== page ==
I’ve seen colorful milepost signs during my travels over the past couple years. I always thought they looked so “vacationy” if that’s a word. So I decided to make one of my own for our back yard. It was a super easy project, the longest part was letting the paint dry between coats. I wanted to go ahead and get this done, I had some wisteria about to bloom outback near to where the milepost sign would be and I thought it would look so pretty with wisteria draped through it.
I used pressure treated fence pieces, sold individually at home improvement stores for a couple dollars a piece. I bought 4 in 6’ lengths. I was able to get two 30” pieces cut from one board. I cut irregular shaped “points” using a miter saw. The edges were lightly sanded, but I wanted mine to look very authentic, so perfection wasn’t the goal here. I painted them all different bright colors, using sample paint pots that I had collected from previous projects. But temember to be creative, you can mix different colors together to make another color, or you can add white to make a lighter shade of a color. I had to do multiple coats as this wood just drank the paint up. After they were completely dry from the final coat I used a fine tip paintbrush with a different color paint for the lettering.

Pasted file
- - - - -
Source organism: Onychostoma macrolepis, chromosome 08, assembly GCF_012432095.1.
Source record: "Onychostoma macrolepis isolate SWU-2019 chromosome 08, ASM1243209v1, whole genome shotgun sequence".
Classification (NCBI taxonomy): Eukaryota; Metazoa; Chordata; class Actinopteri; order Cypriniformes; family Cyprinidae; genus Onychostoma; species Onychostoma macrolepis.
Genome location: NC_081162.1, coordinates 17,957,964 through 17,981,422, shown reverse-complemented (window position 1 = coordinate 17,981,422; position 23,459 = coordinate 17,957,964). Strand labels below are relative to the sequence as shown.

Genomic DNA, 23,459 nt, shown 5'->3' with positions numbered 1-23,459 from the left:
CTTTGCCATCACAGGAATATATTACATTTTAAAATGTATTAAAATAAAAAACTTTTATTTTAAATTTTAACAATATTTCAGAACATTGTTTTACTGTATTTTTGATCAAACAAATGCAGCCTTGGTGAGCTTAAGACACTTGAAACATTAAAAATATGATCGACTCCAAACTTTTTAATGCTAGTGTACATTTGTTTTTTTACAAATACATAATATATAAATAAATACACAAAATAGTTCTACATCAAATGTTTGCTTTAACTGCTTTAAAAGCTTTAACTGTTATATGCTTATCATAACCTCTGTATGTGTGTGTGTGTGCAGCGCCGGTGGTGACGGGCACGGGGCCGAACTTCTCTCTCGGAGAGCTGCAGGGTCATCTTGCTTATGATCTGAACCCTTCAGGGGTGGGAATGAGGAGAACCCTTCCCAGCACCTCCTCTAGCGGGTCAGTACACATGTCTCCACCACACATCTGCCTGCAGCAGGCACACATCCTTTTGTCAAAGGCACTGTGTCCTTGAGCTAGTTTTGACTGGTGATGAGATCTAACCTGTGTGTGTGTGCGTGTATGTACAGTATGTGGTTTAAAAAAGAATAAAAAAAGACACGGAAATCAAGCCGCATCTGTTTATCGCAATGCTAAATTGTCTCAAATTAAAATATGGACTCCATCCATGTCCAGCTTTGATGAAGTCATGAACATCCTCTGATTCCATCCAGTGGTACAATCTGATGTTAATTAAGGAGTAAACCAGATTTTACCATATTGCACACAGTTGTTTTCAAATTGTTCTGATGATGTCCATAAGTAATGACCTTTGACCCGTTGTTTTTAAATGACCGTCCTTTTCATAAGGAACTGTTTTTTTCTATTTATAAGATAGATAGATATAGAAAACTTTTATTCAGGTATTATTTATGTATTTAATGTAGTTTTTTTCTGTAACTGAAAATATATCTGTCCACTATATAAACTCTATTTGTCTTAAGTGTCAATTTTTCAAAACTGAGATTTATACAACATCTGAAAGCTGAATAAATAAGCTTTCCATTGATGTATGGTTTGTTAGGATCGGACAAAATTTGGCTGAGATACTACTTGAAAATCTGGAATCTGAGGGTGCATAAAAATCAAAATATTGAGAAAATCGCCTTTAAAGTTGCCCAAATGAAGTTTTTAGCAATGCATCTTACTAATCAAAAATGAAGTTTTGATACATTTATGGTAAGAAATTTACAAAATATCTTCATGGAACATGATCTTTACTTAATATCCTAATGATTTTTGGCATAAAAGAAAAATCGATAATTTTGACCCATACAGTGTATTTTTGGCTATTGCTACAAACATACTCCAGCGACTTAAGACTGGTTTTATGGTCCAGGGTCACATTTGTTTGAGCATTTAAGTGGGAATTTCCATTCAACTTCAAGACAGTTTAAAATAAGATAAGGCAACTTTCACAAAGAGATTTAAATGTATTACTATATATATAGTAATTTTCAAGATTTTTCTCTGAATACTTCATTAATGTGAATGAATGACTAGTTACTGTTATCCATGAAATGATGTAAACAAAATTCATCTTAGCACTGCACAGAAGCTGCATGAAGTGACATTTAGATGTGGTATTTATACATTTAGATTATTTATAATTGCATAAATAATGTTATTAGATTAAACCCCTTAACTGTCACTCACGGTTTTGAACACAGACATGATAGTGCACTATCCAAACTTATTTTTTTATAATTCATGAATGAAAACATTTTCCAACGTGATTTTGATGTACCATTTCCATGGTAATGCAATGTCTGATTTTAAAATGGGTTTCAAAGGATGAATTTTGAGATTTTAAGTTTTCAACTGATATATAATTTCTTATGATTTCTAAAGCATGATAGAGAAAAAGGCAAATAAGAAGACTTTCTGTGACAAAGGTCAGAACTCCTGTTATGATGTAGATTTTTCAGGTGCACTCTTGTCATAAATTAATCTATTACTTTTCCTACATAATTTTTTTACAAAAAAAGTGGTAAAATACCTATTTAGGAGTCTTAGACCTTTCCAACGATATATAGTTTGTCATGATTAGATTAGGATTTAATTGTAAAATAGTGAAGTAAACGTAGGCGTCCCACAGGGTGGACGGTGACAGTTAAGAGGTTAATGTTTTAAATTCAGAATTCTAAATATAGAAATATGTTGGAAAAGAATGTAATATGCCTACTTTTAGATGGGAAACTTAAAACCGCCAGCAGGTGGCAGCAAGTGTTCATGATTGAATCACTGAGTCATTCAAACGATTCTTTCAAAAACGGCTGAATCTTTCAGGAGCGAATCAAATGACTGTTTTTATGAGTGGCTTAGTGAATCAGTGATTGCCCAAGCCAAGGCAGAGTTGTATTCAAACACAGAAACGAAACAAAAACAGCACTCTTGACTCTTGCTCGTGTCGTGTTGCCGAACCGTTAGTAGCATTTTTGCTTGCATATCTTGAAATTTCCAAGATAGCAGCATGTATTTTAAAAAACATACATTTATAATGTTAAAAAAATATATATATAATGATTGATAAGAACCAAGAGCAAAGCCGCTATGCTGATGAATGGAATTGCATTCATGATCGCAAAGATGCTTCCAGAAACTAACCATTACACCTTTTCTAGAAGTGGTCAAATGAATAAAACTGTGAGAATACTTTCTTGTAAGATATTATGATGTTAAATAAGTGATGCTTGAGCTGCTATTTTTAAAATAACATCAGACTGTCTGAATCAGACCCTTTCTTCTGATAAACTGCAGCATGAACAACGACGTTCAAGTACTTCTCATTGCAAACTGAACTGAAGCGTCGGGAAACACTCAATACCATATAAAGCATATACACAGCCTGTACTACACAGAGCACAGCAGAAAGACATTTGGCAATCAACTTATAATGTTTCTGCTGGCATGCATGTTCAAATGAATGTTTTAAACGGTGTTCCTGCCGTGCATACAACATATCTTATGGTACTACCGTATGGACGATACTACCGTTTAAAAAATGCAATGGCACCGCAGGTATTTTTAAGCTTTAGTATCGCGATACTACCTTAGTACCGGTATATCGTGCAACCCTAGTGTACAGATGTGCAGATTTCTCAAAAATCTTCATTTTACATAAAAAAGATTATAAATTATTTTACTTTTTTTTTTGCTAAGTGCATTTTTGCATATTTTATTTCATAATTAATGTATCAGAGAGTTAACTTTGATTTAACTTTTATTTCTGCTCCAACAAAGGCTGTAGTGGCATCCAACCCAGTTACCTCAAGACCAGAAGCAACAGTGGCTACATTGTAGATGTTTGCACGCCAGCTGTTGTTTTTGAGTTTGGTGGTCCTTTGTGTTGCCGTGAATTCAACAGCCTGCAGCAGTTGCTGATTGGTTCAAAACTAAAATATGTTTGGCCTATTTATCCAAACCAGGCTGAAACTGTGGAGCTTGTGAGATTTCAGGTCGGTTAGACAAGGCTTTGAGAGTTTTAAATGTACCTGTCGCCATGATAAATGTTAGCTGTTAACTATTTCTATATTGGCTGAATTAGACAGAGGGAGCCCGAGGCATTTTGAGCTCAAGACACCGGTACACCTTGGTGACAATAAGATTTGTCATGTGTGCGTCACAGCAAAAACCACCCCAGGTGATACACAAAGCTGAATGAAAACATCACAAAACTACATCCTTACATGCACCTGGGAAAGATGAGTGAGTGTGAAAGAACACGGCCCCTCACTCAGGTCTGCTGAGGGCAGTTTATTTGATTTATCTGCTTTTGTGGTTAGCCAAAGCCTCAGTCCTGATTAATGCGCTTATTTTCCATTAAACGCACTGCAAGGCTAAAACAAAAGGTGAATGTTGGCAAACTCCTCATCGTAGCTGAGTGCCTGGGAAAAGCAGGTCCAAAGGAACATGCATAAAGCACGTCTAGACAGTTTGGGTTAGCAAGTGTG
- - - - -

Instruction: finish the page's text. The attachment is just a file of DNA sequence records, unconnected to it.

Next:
I used the names of places that we have lived along with our favorite local beach and restaurant. I used mapquest for the mileage if you want to include that. You can use different width boards, different lengths, you can paint them all the same color or you can leave them all a natural color that will only turn more and more weathered looking over time. The sky’s the limit.
I really, really wanted to use a large piece of driftwood as my post, but I never found anything close so……..we just so happened to have the perfect thing. A tall, skinny holly tree had been damaged from the ice storms we had a couple years ago and the top finally broke off during some high winds. What better timing. I used the top of that tree and my husband removed the bark for me using a drawing knife. Using post hole diggers he dug the hole about 3 feet and packed the dirt around the post. We thought about using some quickcrete but it wasn’t necessary, it is very solid. Placing the signs randomly, pointing in all directions, I then used an electric drill with deck screws to screw each sign to the post.
Ours is out back by the courtyard and patio and it makes the perfect perch for the birds while they wait their turn at the feeder!